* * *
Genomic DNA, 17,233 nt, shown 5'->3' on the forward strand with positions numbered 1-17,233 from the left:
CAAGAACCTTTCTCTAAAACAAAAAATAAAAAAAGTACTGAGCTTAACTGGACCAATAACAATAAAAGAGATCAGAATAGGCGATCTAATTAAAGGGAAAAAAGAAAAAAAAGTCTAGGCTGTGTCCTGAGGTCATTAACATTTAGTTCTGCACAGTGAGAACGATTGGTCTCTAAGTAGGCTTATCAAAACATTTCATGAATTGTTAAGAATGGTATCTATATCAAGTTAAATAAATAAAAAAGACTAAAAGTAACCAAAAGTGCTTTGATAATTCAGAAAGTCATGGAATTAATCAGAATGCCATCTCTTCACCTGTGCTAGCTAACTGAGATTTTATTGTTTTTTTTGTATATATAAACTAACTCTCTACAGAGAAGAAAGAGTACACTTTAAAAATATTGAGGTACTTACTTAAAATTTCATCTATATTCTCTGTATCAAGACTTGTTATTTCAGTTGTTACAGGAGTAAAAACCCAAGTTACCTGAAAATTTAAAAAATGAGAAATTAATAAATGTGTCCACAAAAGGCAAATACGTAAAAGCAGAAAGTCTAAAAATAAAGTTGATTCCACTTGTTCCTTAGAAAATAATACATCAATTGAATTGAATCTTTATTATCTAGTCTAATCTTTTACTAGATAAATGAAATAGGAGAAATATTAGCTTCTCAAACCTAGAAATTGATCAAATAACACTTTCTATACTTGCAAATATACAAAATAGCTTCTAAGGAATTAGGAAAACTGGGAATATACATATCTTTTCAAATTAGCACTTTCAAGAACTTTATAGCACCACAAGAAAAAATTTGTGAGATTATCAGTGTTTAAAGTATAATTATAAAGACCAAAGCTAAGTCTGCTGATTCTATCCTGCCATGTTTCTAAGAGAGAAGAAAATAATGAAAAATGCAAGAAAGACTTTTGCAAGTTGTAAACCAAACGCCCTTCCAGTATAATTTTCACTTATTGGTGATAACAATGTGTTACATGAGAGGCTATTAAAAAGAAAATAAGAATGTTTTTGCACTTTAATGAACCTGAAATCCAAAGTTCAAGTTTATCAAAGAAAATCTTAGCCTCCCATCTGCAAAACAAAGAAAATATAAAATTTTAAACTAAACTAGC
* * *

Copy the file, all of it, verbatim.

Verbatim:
Genomic DNA, 17,233 nt, shown 5'->3' on the forward strand with positions numbered 1-17,233 from the left:
CAAGAACCTTTCTCTAAAACAAAAAATAAAAAAAGTACTGAGCTTAACTGGACCAATAACAATAAAAGAGATCAGAATAGGCGATCTAATTAAAGGGAAAAAAGAAAAAAAAGTCTAGGCTGTGTCCTGAGGTCATTAACATTTAGTTCTGCACAGTGAGAACGATTGGTCTCTAAGTAGGCTTATCAAAACATTTCATGAATTGTTAAGAATGGTATCTATATCAAGTTAAATAAATAAAAAAGACTAAAAGTAACCAAAAGTGCTTTGATAATTCAGAAAGTCATGGAATTAATCAGAATGCCATCTCTTCACCTGTGCTAGCTAACTGAGATTTTATTGTTTTTTTTGTATATATAAACTAACTCTCTACAGAGAAGAAAGAGTACACTTTAAAAATATTGAGGTACTTACTTAAAATTTCATCTATATTCTCTGTATCAAGACTTGTTATTTCAGTTGTTACAGGAGTAAAAACCCAAGTTACCTGAAAATTTAAAAAATGAGAAATTAATAAATGTGTCCACAAAAGGCAAATACGTAAAAGCAGAAAGTCTAAAAATAAAGTTGATTCCACTTGTTCCTTAGAAAATAATACATCAATTGAATTGAATCTTTATTATCTAGTCTAATCTTTTACTAGATAAATGAAATAGGAGAAATATTAGCTTCTCAAACCTAGAAATTGATCAAATAACACTTTCTATACTTGCAAATATACAAAATAGCTTCTAAGGAATTAGGAAAACTGGGAATATACATATCTTTTCAAATTAGCACTTTCAAGAACTTTATAGCACCACAAGAAAAAATTTGTGAGATTATCAGTGTTTAAAGTATAATTATAAAGACCAAAGCTAAGTCTGCTGATTCTATCCTGCCATGTTTCTAAGAGAGAAGAAAATAATGAAAAATGCAAGAAAGACTTTTGCAAGTTGTAAACCAAACGCCCTTCCAGTATAATTTTCACTTATTGGTGATAACAATGTGTTACATGAGAGGCTATTAAAAAGAAAATAAGAATGTTTTTGCACTTTAATGAACCTGAAATCCAAAGTTCAAGTTTATCAAAGAAAATCTTAGCCTCCCATCTGCAAAACAAAGAAAATATAAAATTTTAAACTAAACTAGC